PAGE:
When Shahar Shamir traveled to New York from Tel Aviv more than 12 years ago, he wasn’t sure what he’d wanted to do, but he felt an affinity for the city. Brooklyn in particular, he says, was a “hot bed of food,” and potentially the perfect place to introduce a cool, sweet treat harkening back to his culture.
Shamir had, for as long as he could remember, always helped out in the kitchen. By age eight, he’d help his mother, whom he describes as a perfectionist in the kitchen, with the cooking. He was taught to be independent and go to the market on his own. By age 12, he was baking, and by 14, he was “baking better cakes than his mother.” (No offense, Mom!)
Keep It Simple, Stupid (KISS)
In Israel, he says he grew up eating healthy. “We all eat. We all can be experts in food,” Shamir says. He tried his hand at making his own version of a fairly common candy from his upbringing—halva—a treat that had been around for hundreds of years, enjoyed by people of the Mediterranean. He’d been craving it, but most recently, he’d only found highly processed versions. His influence and background led him to strive for “simple, good and nutritious” in a product of his own.
“I was trying to make mine with the basic ingredients—Tahini and honey,” he says. Tahini is a paste made from hulled sesame seeds that are ground and served on by itself, or used in other dishes (for example, baba ghanous or hummus). But as he played with the ingredients (he makes everything by hand currently), Shamir came up with a slightly different form for the outcome. Instead of creating large blocks of halva, he began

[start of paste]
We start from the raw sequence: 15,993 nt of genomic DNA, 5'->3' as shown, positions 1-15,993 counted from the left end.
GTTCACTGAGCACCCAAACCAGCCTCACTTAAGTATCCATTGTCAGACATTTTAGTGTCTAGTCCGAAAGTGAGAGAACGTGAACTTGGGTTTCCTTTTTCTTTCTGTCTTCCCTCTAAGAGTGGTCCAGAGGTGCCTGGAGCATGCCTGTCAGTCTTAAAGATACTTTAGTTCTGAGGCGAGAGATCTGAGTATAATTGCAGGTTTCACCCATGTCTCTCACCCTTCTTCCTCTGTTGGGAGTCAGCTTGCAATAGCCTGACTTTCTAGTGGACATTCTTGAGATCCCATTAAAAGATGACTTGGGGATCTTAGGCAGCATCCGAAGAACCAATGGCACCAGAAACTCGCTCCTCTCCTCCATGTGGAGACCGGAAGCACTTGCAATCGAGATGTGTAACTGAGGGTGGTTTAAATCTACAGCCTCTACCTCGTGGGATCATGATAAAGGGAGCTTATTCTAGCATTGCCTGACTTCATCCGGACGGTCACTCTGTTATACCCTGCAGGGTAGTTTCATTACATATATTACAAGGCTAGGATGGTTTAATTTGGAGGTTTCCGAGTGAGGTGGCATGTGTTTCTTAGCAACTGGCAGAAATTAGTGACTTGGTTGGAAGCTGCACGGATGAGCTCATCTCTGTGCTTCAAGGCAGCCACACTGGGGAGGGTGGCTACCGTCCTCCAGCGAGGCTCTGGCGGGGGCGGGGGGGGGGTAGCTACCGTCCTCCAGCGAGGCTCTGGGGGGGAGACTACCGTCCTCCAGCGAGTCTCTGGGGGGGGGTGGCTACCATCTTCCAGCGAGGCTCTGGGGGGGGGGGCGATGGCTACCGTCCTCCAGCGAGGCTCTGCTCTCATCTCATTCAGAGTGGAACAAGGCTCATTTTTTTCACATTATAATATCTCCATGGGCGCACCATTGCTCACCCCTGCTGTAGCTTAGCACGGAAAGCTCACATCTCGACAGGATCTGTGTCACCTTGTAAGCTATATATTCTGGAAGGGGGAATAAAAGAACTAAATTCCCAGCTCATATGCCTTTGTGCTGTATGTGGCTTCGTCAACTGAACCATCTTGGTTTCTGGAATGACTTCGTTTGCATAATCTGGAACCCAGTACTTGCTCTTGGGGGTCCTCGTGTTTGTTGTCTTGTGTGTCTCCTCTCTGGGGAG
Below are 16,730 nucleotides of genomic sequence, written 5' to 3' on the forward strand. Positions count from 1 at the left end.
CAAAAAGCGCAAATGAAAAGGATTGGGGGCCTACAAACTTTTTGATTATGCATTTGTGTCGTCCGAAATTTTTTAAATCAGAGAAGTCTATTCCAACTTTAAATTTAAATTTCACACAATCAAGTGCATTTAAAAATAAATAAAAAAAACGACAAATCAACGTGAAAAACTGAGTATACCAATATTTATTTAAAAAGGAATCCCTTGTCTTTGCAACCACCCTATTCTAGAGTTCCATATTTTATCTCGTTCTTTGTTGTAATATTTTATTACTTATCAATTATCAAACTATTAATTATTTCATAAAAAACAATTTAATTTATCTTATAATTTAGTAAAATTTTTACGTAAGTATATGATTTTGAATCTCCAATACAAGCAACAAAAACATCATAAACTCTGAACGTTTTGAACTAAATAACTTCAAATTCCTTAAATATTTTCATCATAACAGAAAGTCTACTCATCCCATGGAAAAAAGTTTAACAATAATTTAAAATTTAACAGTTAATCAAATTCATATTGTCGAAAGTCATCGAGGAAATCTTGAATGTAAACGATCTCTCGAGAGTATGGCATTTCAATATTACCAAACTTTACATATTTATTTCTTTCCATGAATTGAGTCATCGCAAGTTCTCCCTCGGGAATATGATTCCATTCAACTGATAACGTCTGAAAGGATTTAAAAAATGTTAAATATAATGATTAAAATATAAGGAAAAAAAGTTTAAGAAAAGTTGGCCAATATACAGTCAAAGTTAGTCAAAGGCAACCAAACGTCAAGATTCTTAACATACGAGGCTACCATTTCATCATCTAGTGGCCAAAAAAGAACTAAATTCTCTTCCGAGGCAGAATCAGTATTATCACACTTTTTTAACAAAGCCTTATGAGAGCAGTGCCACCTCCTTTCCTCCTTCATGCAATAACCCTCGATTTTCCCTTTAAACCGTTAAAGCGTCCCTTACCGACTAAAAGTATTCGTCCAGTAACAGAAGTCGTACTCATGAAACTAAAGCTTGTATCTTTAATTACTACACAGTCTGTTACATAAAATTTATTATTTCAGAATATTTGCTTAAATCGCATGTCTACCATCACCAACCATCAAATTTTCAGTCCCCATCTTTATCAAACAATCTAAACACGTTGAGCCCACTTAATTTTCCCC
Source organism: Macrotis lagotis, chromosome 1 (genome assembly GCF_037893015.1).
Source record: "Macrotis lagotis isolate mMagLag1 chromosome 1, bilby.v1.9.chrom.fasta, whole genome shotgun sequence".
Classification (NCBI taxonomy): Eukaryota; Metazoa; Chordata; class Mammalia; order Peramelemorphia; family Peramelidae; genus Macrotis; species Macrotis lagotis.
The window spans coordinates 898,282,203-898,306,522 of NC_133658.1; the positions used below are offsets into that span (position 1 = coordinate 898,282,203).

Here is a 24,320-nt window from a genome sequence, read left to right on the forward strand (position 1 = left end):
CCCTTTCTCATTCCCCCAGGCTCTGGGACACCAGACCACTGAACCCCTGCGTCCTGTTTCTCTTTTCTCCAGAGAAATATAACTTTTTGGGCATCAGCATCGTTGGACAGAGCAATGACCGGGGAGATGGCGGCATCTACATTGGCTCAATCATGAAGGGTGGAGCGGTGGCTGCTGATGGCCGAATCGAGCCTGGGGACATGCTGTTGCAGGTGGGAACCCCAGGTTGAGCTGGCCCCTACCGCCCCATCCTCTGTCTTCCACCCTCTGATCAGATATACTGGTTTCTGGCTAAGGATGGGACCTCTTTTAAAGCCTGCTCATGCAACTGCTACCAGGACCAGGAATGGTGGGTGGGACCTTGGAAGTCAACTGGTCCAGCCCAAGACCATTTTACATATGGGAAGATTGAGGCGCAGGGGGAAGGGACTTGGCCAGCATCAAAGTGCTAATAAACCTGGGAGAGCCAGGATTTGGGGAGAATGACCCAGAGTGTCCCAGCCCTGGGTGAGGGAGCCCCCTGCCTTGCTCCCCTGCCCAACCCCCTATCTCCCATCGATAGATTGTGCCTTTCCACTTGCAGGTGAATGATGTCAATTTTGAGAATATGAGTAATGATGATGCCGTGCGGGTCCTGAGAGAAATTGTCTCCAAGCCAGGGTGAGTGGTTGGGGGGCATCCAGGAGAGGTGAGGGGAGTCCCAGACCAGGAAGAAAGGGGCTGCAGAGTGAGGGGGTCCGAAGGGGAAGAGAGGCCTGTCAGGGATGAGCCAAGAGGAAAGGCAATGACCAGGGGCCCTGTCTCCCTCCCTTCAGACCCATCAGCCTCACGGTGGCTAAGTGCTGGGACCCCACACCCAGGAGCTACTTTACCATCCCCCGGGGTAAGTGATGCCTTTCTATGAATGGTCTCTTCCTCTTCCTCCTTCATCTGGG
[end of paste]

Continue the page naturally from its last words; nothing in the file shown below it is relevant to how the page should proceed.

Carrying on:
putting his smooth, “artisanal, spread” concoction into jars, which he would take to friends at dinner parties that included diners from around the world. He’d end up feeding his “halva spread” to around 50 people at a time.
Not Just Another Business
Despite his lack of business experience, Shamir decided to start a business, but says he didn’t want to be a part of “just another company.” So, with a “product that was different—unique and good,” he started Brooklyn Sesame. These days, he travels to the Ft. Greene Flea market, and Smorgasburg, a collection of unique food vendors from around the world, who sell their wares to foodies from far and wide. He’ll move to indoor locations when it gets too cold.
Pistachio is the current best-seller, but all of his spreads, whether adding raw almonds, coconut, or black caraway seeds, are “dear to him.” Recently, he sold out of his latest flavor—sea salt and cocoa. He recommends eating the spread on breads, accompanying a cheese plate, on fruit, pastries or ice cream, or straight from the jar.
If you travel to any of the food markets where he’s selling, you’ll have a chance to sample the halva spreads in person. If not, you can always let your fingers do the traveling via internet, still allowing you to serve something new and likely to get your family, kids and guests talking…with their mouths full.